Editorial: Finally, a new Court of Justice plan is in place

As Councilman Tim Hubbard began discussing Riverhead Town’s planned acquisition of a new Town Hall building last week, he immediately brought up the late Justice Allen Smith. It was Mr Smith, whose public service at Riverhead spanned decades before his death two years ago, who constantly waved the flag trying to raise awareness of the cramped and dangerous conditions at the Riverhead Town Justice court.

“As you all know, this work has been underway for some time,” Hubbard said. “If the Honorable Allen Smith were around, he would say you were too late. But better late than never.”

The Court of Justice has been a focus for several years, and the hope now is that the problems there can finally be alleviated by moving most of its operation to the Robert Entenmann Campus on West Second Street, owned from the Peconic Bay Medical Center Foundation. City council on Tuesday approved three resolutions to begin the process of purchasing this property at a cost of $20 million, plus an additional $1.5 million for renovations. This acquisition will allow the court to move into the current Town Hall building, freeing up space for the Riverhead Town Police Department to expand to its current location.

After all the proposals that never materialized to fix the Court of Justice, hope is finally on the way.

In 2017, the News-Review did not mince words in an editorial that described the current Court of Justice as a “tragedy waiting to happen”. Defense attorneys quoted at the time cited the lack of confidentiality as one of their top concerns. A lawyer from the Legal Aid Society mentioned that there was no room for jurors, so jurors remained in the courtroom during deliberations, forcing everyone else to leave.

At the time, Mr. Smith and current Justice Lori Hulse recommended converting the Highway 58 Armory building into a police and justice building. This plan, just like in previous discussions, never moved forward due to cost.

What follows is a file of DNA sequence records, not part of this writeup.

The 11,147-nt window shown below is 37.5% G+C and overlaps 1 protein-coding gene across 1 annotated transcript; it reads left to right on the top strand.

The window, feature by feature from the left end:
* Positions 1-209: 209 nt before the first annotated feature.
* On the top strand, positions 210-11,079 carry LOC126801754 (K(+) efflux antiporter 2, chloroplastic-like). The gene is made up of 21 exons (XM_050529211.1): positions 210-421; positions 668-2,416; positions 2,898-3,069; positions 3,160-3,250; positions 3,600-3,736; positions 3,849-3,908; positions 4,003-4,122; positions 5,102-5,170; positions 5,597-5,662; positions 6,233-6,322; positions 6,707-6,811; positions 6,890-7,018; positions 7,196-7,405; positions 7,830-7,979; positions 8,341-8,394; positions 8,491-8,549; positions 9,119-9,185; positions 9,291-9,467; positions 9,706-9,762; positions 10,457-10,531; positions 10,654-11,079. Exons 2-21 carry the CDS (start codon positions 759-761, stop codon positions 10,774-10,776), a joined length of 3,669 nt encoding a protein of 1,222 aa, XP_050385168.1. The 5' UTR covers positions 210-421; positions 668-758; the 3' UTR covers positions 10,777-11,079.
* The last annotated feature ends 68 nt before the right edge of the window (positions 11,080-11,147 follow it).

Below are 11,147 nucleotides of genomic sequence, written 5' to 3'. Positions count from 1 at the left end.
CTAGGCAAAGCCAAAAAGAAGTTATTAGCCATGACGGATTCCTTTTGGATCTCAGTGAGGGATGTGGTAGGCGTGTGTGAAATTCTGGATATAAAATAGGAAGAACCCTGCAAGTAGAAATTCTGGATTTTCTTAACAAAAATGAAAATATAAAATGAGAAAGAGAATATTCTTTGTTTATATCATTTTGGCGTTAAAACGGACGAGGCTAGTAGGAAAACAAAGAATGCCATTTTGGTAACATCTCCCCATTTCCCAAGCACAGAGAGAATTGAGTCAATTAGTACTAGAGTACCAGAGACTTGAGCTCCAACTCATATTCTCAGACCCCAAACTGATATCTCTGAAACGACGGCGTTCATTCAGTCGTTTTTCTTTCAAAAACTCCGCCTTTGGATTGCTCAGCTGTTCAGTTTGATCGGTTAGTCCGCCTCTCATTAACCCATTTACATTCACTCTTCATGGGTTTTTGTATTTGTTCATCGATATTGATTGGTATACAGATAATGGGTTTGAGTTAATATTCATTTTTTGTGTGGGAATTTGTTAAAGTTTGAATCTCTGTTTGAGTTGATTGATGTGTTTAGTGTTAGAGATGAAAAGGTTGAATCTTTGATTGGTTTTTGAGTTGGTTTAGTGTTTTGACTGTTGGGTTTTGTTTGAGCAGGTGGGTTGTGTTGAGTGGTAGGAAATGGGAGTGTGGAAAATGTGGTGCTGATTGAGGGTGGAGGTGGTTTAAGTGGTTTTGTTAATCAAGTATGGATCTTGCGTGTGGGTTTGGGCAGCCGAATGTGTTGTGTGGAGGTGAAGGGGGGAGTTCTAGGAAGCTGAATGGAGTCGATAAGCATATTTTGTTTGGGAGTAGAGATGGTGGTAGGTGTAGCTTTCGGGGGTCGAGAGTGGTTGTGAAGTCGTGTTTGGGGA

And so the wait continued.

“If you were lucky enough to be in the Court of Justice, you will see boxes stacked to the ceiling,” Mr Hubbard said. “It’s absolutely ridiculous.”

Mr Hubbard said the path the city is currently pursuing to acquire the PBMC property gives the Court of Justice new space “faster than any other method we could do”.

As recently as late May, the city council discussed plans for a new stand-alone city hall, a stand-alone court and a new police department building, as well as a combination of the three. The cost of a new stand-alone court, while modernizing the police department and expanding City Hall, was estimated at $31.8 million. Another option was to build second-floor additions to the current buildings, estimated at $34.6 million. A third plan, which amounted to $30.8 million, would have moved City Hall to a new building.

At the time, Mr. Hubbard said the Armory building, which was given to the city more than a decade ago with the requirement that it be used for law enforcement or hobbies, “probably needs to be bulldozed.”

It’s been long overdue, but the Riverhead Magistrate’s Court finally seems to have found suitable accommodation.

About Jessica J. Bass

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